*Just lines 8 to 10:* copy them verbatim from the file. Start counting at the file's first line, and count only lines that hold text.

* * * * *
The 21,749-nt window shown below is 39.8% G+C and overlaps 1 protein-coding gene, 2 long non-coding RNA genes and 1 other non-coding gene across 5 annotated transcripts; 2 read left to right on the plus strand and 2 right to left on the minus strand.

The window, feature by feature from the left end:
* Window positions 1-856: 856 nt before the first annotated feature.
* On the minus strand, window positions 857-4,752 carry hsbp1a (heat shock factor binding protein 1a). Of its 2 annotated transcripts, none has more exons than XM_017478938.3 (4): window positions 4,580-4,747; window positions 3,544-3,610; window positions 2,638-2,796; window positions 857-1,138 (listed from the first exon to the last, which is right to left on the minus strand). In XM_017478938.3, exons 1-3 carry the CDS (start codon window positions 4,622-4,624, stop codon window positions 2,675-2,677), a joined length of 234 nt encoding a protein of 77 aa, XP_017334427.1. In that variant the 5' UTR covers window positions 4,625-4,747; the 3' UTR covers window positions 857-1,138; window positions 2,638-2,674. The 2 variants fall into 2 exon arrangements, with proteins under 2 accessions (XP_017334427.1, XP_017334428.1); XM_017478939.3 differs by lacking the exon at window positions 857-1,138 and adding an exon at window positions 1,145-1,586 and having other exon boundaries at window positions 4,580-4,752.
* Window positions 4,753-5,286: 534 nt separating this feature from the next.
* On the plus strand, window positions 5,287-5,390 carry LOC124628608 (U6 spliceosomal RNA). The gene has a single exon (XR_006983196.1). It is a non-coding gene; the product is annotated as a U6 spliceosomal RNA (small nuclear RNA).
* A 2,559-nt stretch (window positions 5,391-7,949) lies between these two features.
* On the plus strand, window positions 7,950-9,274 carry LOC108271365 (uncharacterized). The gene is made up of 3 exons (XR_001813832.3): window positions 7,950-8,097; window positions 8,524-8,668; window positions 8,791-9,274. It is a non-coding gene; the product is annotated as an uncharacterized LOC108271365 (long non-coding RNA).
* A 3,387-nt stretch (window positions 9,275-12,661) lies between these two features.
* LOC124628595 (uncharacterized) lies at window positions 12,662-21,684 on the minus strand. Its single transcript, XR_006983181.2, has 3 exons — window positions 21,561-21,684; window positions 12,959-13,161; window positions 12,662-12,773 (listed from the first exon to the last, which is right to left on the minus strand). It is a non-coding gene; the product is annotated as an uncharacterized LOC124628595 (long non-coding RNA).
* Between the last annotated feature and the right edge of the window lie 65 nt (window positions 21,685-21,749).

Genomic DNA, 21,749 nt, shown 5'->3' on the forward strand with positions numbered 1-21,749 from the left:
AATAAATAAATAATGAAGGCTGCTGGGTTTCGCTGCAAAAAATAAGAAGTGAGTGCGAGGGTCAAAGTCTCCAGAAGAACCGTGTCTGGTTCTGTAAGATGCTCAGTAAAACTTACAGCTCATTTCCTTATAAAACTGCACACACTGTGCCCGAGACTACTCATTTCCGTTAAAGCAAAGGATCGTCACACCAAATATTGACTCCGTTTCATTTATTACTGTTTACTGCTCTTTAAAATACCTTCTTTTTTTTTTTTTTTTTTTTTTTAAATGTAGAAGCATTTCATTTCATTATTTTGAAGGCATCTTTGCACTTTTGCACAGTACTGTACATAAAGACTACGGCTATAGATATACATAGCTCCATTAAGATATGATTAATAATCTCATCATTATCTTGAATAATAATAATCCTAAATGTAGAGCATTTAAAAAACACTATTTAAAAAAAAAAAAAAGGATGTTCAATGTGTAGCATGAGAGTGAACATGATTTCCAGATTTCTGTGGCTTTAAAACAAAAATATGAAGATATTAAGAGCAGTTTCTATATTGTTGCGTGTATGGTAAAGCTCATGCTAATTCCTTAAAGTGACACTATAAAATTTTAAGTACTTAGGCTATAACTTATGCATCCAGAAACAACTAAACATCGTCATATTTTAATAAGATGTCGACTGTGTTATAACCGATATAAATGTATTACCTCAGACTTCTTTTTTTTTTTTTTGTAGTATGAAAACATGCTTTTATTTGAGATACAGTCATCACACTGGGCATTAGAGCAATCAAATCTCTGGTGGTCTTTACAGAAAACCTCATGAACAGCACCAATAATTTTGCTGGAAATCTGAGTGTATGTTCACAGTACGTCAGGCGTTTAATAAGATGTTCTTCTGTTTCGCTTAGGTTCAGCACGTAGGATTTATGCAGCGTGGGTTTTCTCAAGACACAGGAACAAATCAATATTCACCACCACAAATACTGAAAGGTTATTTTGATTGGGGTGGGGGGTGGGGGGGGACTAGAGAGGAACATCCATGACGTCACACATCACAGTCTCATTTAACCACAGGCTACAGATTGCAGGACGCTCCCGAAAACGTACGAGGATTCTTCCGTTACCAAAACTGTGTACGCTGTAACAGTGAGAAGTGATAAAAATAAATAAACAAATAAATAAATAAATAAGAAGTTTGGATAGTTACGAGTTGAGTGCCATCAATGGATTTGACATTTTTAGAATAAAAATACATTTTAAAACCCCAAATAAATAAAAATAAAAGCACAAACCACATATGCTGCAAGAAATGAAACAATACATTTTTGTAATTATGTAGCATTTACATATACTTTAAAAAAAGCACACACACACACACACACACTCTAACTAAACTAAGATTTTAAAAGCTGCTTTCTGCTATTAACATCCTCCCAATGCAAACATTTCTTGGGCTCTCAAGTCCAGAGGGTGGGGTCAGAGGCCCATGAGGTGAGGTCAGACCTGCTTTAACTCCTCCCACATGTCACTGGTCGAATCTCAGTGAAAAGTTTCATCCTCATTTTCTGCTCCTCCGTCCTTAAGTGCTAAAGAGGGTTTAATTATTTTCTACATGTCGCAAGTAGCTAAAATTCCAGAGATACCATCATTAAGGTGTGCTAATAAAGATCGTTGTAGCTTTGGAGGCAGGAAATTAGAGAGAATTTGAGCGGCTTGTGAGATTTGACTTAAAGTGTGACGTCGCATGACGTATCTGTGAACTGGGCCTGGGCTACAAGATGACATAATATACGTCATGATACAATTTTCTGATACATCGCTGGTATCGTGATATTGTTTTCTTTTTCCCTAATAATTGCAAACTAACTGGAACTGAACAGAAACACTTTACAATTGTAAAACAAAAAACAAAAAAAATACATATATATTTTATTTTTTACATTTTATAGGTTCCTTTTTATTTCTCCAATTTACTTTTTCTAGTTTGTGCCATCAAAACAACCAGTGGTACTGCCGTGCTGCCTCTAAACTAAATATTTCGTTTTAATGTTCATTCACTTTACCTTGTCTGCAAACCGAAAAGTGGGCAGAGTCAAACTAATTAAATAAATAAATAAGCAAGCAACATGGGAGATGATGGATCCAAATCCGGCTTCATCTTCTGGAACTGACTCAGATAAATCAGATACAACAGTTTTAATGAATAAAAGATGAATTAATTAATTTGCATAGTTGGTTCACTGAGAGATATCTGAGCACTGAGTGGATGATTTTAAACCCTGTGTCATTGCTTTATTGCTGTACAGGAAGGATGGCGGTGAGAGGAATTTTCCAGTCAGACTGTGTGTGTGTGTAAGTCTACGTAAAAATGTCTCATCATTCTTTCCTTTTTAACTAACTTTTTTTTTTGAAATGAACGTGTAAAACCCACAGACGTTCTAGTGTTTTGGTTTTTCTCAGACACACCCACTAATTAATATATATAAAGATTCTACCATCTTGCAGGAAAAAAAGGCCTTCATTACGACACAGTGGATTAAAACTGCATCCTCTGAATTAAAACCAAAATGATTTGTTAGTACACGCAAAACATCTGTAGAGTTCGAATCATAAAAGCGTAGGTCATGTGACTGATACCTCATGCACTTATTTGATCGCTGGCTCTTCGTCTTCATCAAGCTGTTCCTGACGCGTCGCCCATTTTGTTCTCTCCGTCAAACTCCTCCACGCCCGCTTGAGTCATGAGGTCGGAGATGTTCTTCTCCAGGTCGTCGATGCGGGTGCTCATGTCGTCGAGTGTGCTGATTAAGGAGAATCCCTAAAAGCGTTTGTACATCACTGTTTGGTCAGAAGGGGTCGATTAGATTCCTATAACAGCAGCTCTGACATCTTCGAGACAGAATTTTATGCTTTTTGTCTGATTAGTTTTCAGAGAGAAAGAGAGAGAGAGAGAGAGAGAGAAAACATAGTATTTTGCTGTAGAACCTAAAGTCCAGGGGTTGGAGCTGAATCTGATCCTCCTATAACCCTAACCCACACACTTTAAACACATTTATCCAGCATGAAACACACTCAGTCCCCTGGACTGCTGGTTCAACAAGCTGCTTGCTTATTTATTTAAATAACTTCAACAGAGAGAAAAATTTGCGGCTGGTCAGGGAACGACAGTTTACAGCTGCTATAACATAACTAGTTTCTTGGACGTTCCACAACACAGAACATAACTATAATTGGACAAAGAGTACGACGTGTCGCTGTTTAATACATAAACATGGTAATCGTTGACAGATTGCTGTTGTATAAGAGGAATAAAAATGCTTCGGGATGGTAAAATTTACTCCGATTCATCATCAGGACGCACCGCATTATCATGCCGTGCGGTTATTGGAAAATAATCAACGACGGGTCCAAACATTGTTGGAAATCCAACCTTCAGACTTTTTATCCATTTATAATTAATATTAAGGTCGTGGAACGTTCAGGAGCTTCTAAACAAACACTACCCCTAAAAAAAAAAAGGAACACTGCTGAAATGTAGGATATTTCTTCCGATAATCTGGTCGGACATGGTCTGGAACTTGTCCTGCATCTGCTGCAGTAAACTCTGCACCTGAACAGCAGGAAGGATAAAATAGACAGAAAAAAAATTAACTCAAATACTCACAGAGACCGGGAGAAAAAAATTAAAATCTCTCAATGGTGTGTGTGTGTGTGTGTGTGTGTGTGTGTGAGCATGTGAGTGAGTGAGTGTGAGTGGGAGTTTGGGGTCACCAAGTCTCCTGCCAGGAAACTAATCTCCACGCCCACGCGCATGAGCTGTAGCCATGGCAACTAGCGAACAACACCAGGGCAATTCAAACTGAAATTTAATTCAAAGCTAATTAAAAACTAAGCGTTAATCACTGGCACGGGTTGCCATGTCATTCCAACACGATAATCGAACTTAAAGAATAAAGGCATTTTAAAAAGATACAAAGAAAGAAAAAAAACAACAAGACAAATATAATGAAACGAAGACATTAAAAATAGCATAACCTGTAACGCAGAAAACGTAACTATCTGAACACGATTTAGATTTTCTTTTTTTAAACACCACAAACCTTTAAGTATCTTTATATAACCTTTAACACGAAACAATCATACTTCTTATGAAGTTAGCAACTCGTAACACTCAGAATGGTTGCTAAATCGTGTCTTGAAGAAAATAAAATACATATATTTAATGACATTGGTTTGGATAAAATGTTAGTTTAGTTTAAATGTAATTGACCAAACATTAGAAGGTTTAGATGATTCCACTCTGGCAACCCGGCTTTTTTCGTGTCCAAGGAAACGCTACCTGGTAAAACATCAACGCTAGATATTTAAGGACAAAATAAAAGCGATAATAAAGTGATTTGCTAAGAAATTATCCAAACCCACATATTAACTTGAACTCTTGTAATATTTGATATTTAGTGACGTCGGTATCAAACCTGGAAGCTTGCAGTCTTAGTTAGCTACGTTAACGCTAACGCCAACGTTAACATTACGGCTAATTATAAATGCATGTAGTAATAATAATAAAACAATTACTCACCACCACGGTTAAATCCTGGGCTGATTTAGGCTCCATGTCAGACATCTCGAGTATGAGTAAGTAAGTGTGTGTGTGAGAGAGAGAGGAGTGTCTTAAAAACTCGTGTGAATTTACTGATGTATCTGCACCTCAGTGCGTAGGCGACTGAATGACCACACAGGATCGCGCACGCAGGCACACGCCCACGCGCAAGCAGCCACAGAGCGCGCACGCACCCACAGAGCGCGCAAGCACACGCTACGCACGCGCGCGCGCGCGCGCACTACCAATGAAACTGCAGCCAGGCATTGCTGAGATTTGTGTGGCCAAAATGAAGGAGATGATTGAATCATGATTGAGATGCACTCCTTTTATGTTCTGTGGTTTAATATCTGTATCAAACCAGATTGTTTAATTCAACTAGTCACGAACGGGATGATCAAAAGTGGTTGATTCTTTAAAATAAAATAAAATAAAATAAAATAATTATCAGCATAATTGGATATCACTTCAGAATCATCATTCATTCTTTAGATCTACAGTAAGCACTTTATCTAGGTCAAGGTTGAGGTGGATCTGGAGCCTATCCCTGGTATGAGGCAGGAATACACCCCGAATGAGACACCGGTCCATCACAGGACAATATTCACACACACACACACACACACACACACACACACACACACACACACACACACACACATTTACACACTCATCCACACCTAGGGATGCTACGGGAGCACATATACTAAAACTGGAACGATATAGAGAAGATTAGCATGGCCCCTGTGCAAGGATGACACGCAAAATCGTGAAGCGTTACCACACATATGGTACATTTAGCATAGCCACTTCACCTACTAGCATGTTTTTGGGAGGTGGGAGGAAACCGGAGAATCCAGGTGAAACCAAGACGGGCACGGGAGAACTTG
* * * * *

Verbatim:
* On the plus strand, window positions 7,950-9,274 carry LOC108271365 (uncharacterized). The gene is made up of 3 exons (XR_001813832.3): window positions 7,950-8,097; window positions 8,524-8,668; window positions 8,791-9,274. It is a non-coding gene; the product is annotated as an uncharacterized LOC108271365 (long non-coding RNA).
* A 3,387-nt stretch (window positions 9,275-12,661) lies between these two features.
* LOC124628595 (uncharacterized) lies at window positions 12,662-21,684 on the minus strand. Its single transcript, XR_006983181.2, has 3 exons — window positions 21,561-21,684; window positions 12,959-13,161; window positions 12,662-12,773 (listed from the first exon to the last, which is right to left on the minus strand). It is a non-coding gene; the product is annotated as an uncharacterized LOC124628595 (long non-coding RNA).